New, possibly more aggressive, strains of yellow rust are adding to the complexity of the disease in UK wheat crops.
The recently-identified Kranich yellow rust race pinpointed as responsible for unusual 2014 disease outbreaks in some winter wheat crops may not have been the cause of further unexpected cases in 2015, suggesting the already diverse UK yellow rust pathogen population is becoming more complex.
This is the primary conclusion from the UK Cereal Pathogen Virulence Survey (UKCPVS), which has presented its 2014/2015 monitoring results.
The arrival in the UK during 2014 of the Kranich race, named after the Scandinavian variety in which it was first detected, was recently confirmed following the collection of a disease isolate from a 2014 crop which was subsequently tested in the field in 2015, with some Recommended List and candidate varieties showing a slight sensitivity to the new race.
But results from the survey saw no further Kranich race isolates identified from yellow rust-infected wheat samples analysed from 2015 crops.
NIAB TAG’s Sarah Holdgate, UKCPVS project manager, says: “That suggests it’s highly unlikely it was Kranich which caused last season’s unusual rust observations – although it could yet be found again here.
“But it also means the actual risk posed by the new race is unknown, so we are urging wheat growers to monitor all winter wheat varieties, including those with high resistance ratings, and report abnormal amounts of yellow rust to the UKCPVS.”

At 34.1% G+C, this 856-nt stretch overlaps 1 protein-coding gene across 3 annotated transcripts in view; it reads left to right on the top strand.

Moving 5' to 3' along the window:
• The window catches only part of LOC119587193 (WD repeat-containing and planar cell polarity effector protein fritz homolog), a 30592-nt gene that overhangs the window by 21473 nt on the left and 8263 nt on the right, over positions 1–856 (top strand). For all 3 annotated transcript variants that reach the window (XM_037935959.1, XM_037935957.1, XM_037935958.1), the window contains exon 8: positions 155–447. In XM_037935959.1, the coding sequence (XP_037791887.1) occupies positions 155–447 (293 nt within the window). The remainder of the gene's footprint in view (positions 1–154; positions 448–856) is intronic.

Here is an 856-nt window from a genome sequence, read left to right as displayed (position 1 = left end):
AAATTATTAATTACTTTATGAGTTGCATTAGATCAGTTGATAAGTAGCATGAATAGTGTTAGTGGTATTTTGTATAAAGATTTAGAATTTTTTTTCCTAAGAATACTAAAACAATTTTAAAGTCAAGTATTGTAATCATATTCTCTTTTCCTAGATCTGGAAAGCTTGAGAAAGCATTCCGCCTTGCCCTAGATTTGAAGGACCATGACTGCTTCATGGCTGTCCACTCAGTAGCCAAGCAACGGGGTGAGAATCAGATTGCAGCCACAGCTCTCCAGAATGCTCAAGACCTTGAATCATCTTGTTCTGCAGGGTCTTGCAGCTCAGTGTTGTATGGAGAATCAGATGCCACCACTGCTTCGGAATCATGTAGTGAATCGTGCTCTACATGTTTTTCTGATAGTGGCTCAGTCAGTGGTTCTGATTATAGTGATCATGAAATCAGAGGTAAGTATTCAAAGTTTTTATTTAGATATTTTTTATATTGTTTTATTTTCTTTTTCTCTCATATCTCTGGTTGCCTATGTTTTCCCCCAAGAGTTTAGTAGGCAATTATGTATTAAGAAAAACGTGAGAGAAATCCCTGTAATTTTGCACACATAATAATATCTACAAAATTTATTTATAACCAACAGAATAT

During 2014-15 UKCPVS received reports of higher than expected yellow rust levels from sites in Essex, Lincolnshire, Yorkshire and Scotland, on varieties with high Recommended List (RL) disease ratings.
Dr Holdgate says: “Initially, it was a sample from a site in Scotland that showed a causal isolate carrying a combination of virulence factors never seen before by the UKCPVS, The same pathotype was subsequently identified in samples from Essex and North Yorks – although not from the Lincolnshire site.
“It’s too early to tell if this new pathotype caused the high yellow rust levels, but our adult plant tests this summer will help provide an answer and indicate whether it will have a significant impact on UK varieties.”
Almost three-quarters of the yellow rust samples received by the UKCPVS in 2015 were of Warrior isolates, and the Warrior race appears to be continuing to evolve. To account for this, a revised classification system based on three pathotype groups within the race – Warrior 1, Warrior 3 and Warrior 4 – has been put in place.
“When the Warrior race was detected in 2011, Warrior 1 was dominant. Since 2012, though, the Warrior 4 group has increased in frequency. Meanwhile, another group of isolates, sampled in 2015, appeared to be similar to the Solstice race, based on their reaction to a selection of varieties in UKCPVS tests,” says Dr Holdgate.
However, the severity of symptoms observed at some of the sites from which these isolates were sourced suggests a more complex picture, she adds.
“This group of isolates may also be behind some of the unusual yellow rust findings in 2015. Again, we’ll be investigating this in 2016 to provide a clearer picture.”